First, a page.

Canada’s art museums re-emerge from pandemic with local talent, international stars
Publication: Globe and Mail
Published: September 14, 2021
Author: Kate Taylor
The travel and shipping restrictions caused by the pandemic threw a wrench into the works of big art museums. Their largest exhibitions, the so-called blockbusters, rely on international loans that became impossible in 2020, with delays and cancellations tumbling into 2021. There are still many signs of the continuing stresses that the pandemic has placed on programming: In Canada, the fall lineup does include the occasional international art star, but look to convenient homegrown efforts too. Here are five highlights.
“How long does it take for one voice to reach another?” at the Montreal Museum of Fine Arts, Sept. 11, to Feb. 13, 2022
The Montreal Museum of Fine Arts, Canada’s first home for international blockbusters, fared better than some of its sister institutions when the pandemic hit: Its big summer show for 2020 was based on a Swiss collection of postimpressionist art that had already arrived when the border closed. More than a year later, the museum must now turn to its own cupboards for programming and has come up with a multidisciplinary thematic show from its permanent collection. Using everything from pre-Columbian objects and ancient Persian manuscripts to art by 21st century Canadians, the MMFA curators consider the voice in visual art, as a source of human contact both literal and symbolic. The title quotes from a 1991 stainless steel work by Quebec artist Betty Goodwin that is permanently inscribed into the museum’s floor.
Picasso: Painting the Blue Period at the Art Gallery of Ontario, Toronto, from Oct. 6, to Jan. 16, 2022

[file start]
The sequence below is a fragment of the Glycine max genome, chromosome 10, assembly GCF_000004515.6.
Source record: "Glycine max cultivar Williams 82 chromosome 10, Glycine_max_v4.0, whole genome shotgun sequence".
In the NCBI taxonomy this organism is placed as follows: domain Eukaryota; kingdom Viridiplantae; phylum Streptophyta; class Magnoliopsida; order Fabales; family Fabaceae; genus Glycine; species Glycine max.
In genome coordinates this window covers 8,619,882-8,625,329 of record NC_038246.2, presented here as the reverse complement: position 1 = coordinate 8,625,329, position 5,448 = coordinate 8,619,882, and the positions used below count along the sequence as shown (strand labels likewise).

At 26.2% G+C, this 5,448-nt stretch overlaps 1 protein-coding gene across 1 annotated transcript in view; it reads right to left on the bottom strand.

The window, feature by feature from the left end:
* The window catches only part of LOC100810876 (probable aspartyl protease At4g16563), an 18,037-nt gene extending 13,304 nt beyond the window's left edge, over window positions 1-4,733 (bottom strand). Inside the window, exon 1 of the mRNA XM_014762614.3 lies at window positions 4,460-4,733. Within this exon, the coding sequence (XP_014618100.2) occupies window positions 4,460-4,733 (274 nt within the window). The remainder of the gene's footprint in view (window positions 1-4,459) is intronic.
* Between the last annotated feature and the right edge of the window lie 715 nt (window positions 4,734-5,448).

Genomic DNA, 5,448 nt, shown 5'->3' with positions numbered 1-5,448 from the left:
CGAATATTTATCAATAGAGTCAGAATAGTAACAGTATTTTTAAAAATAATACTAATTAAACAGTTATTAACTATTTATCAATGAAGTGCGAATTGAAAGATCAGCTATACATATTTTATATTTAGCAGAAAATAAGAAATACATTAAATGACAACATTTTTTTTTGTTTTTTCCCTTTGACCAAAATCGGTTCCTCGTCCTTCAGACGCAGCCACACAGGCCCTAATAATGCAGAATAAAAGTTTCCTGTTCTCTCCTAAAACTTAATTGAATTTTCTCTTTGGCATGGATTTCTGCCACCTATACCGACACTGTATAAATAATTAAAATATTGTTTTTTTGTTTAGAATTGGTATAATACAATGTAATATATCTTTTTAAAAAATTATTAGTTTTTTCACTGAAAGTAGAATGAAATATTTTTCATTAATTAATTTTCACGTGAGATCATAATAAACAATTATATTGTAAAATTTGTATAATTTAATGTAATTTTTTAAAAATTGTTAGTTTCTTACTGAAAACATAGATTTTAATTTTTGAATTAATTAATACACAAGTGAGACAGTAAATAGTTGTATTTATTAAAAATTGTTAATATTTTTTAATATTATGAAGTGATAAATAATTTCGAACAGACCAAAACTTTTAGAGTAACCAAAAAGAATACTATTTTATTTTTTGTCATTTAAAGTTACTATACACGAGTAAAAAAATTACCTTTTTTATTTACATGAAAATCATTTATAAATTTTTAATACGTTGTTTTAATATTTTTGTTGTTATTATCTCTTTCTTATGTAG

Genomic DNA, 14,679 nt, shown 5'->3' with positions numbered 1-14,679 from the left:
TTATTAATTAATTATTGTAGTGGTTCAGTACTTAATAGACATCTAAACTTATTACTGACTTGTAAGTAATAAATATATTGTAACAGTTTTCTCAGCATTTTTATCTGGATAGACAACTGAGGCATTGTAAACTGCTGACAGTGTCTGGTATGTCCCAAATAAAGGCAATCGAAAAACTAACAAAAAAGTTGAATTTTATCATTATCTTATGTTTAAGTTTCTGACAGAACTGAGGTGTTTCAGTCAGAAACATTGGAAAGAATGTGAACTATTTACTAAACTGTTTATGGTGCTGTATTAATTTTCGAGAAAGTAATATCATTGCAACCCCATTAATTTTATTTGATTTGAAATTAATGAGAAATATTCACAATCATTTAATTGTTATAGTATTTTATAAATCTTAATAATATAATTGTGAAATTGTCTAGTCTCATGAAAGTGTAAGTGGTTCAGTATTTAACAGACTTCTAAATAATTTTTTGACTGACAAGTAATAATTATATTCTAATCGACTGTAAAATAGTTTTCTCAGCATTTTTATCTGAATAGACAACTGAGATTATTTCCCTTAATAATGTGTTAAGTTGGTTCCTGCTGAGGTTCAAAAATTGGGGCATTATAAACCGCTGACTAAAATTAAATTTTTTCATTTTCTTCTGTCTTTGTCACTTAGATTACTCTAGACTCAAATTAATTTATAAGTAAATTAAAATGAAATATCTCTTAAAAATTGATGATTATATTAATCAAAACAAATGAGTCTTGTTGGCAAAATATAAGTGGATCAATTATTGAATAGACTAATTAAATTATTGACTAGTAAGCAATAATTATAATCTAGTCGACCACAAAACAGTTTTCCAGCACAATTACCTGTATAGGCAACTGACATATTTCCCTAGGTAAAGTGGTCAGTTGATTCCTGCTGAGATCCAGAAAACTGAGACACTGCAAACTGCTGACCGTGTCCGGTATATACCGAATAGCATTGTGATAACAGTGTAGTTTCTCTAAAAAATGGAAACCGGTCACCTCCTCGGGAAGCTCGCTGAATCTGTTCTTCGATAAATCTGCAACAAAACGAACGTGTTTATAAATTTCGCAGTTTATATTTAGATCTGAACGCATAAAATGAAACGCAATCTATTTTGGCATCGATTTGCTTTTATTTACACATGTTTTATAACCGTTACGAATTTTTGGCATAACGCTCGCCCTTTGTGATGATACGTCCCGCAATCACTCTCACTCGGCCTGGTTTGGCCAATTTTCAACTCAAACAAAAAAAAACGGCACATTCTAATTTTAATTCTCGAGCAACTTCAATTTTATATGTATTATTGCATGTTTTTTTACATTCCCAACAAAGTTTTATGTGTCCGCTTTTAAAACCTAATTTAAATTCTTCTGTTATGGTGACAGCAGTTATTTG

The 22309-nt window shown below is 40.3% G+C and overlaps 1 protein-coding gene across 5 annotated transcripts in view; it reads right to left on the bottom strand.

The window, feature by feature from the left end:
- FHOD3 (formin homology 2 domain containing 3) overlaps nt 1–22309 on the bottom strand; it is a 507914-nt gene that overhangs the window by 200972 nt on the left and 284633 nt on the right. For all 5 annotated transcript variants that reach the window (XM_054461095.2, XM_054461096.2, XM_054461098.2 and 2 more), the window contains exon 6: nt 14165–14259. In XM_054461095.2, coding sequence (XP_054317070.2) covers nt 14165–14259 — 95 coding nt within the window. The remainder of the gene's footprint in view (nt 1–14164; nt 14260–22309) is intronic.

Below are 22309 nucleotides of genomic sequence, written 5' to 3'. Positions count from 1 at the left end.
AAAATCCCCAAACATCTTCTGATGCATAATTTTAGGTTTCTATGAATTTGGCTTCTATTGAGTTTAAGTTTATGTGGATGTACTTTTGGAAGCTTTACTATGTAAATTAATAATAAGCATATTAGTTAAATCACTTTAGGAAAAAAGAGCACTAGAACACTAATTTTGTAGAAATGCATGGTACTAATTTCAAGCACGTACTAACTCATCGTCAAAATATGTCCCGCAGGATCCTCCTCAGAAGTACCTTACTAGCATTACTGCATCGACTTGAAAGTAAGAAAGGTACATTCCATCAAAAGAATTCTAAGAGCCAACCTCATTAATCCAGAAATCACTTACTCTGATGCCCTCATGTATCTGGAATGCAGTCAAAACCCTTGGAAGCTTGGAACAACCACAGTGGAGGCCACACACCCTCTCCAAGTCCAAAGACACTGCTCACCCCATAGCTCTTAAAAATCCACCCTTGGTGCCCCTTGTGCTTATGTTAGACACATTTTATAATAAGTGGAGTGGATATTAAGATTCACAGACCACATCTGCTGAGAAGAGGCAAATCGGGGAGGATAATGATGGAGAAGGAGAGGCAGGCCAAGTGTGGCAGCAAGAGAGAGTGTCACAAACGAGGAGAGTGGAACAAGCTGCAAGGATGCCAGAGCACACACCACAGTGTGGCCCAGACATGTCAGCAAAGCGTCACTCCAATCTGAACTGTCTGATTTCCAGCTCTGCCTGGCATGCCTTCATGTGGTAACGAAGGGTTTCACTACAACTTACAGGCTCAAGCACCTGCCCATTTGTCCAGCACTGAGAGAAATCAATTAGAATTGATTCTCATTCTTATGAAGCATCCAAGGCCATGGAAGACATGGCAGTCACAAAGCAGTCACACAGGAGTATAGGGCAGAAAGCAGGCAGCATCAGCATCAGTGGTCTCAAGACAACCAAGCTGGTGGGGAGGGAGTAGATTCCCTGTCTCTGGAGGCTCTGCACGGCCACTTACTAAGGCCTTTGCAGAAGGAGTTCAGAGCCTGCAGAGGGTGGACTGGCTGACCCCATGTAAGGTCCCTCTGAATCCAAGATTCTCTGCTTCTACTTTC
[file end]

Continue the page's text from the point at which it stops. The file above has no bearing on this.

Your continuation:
After a 15-month delay, the Art Gallery of Ontario plans to open its show devoted to Picasso’s earliest work this fall. The exhibition considers the very start of the artist’s career, from 1901 to 1904, and is inspired by X-rays that the AGO and the Phillips Collection in Washington have done on their respective blue-period canvases. As well as revealing the artist’s method with paint, Painting the Blue Period will consider how he borrowed from his contemporaries stylistically and found subject matter in current events and contemporary life as he shuttled between Paris and Barcelona. The show includes more than 100 objects from 15 countries.
Uninvited: Canadian Women Artists in the Modern Moment at the McMichael Canadian Art Collection in Kleinburg, Ont. from Sept. 10, to Jan. 16, 2022, and at the Glenbow Museum, Calgary from Feb. 19 to May 8, 2022
The McMichael Canadian Art Collection didn’t need to wait on international loans to put together Uninvited, an exhibition devoted to female Canadian artists of the early 20th century. Still, this show, originally intended as a counterweight to the anticipated hoopla of the Group of Seven centenary in May, 2020, was delayed more than a year by the pandemic. It’s an overdue look at the many female artists – not merely Emily Carr but also Prudence Heward, Marion Long, Paraskeva Clark, Pegi Nicol MacLeod, Frances Loring and Florence Wyle – who have been overshadowed by the myth of the hardy outdoorsmen of the Group. After this Ontario viewing, the show tours to the Glenbow Museum in Calgary next winter.
Greater Toronto Art 2021 (GTA 21) at the Museum of Contemporary Art Toronto from Sept. 29, to Jan. 9, 2022.
Since it opened on Sterling Road in 2017, MOCA’s focus has tended to be internationalist: This exhibition is the institution’s big chance to finally enmesh itself in the local art scene. About two dozen artists – or collectives – are included in the first iteration of what MOCA promises will be a triennial event. The show should represent a welcome opportunity to measure a good swath of contemporary Canadian art.
Growing Freedom: The instructions of Yoko Ono and The art of John and Yoko at the Vancouver Art Gallery, Oct. 9, to May 1, 2022.
This double-header comes to Vancouver from Montreal’s Phi Foundation and examines the theme of collaboration in the art of Yoko Ono. The first part presents Ono’s instructional projects in which she invites the audience to complete the work through various actions – from hammering a nail into a canvas in the gallery back in 1966 to a 2013 work that asked women to contribute a testament of harm done to them and a photo of their eyes. The second part looks at Ono’s peace projects created with husband John Lennon in the late 1960s.